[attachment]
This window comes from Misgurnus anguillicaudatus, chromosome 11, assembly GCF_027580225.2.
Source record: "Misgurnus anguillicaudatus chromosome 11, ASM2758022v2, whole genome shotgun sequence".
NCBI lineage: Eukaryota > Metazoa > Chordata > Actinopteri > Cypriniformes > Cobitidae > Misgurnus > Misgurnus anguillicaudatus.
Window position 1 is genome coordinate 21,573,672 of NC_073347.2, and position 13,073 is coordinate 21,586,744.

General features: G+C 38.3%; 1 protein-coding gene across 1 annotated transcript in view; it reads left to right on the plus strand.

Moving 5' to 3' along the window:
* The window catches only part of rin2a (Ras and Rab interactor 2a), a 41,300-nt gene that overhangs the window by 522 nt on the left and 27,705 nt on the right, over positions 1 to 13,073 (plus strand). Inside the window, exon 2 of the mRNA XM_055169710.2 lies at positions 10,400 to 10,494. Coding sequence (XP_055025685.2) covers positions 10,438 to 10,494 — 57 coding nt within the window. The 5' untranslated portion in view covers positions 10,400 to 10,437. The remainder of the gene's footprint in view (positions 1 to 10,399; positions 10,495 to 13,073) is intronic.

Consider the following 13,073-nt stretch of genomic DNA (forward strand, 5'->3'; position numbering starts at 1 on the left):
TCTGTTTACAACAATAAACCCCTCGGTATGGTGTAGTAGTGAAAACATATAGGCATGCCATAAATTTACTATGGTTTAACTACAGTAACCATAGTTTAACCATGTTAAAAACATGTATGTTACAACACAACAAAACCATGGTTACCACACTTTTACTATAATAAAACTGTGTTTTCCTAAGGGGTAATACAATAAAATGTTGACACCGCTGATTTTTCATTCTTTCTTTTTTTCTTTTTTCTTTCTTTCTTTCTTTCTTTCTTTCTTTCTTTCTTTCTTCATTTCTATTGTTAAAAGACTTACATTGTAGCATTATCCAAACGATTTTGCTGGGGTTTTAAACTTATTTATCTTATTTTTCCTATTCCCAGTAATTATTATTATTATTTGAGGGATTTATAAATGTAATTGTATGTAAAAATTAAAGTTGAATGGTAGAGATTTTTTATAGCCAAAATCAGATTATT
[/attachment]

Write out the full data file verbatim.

This window comes from Misgurnus anguillicaudatus, chromosome 11, assembly GCF_027580225.2.
Source record: "Misgurnus anguillicaudatus chromosome 11, ASM2758022v2, whole genome shotgun sequence".
NCBI lineage: Eukaryota > Metazoa > Chordata > Actinopteri > Cypriniformes > Cobitidae > Misgurnus > Misgurnus anguillicaudatus.
Window position 1 is genome coordinate 21,573,672 of NC_073347.2, and position 13,073 is coordinate 21,586,744.

General features: G+C 38.3%; 1 protein-coding gene across 1 annotated transcript in view; it reads left to right on the plus strand.

Moving 5' to 3' along the window:
* The window catches only part of rin2a (Ras and Rab interactor 2a), a 41,300-nt gene that overhangs the window by 522 nt on the left and 27,705 nt on the right, over positions 1 to 13,073 (plus strand). Inside the window, exon 2 of the mRNA XM_055169710.2 lies at positions 10,400 to 10,494. Coding sequence (XP_055025685.2) covers positions 10,438 to 10,494 — 57 coding nt within the window. The 5' untranslated portion in view covers positions 10,400 to 10,437. The remainder of the gene's footprint in view (positions 1 to 10,399; positions 10,495 to 13,073) is intronic.

Consider the following 13,073-nt stretch of genomic DNA (forward strand, 5'->3'; position numbering starts at 1 on the left):
TCTGTTTACAACAATAAACCCCTCGGTATGGTGTAGTAGTGAAAACATATAGGCATGCCATAAATTTACTATGGTTTAACTACAGTAACCATAGTTTAACCATGTTAAAAACATGTATGTTACAACACAACAAAACCATGGTTACCACACTTTTACTATAATAAAACTGTGTTTTCCTAAGGGGTAATACAATAAAATGTTGACACCGCTGATTTTTCATTCTTTCTTTTTTTCTTTTTTCTTTCTTTCTTTCTTTCTTTCTTTCTTTCTTTCTTTCTTCATTTCTATTGTTAAAAGACTTACATTGTAGCATTATCCAAACGATTTTGCTGGGGTTTTAAACTTATTTATCTTATTTTTCCTATTCCCAGTAATTATTATTATTATTTGAGGGATTTATAAATGTAATTGTATGTAAAAATTAAAGTTGAATGGTAGAGATTTTTTATAGCCAAAATCAGATTATT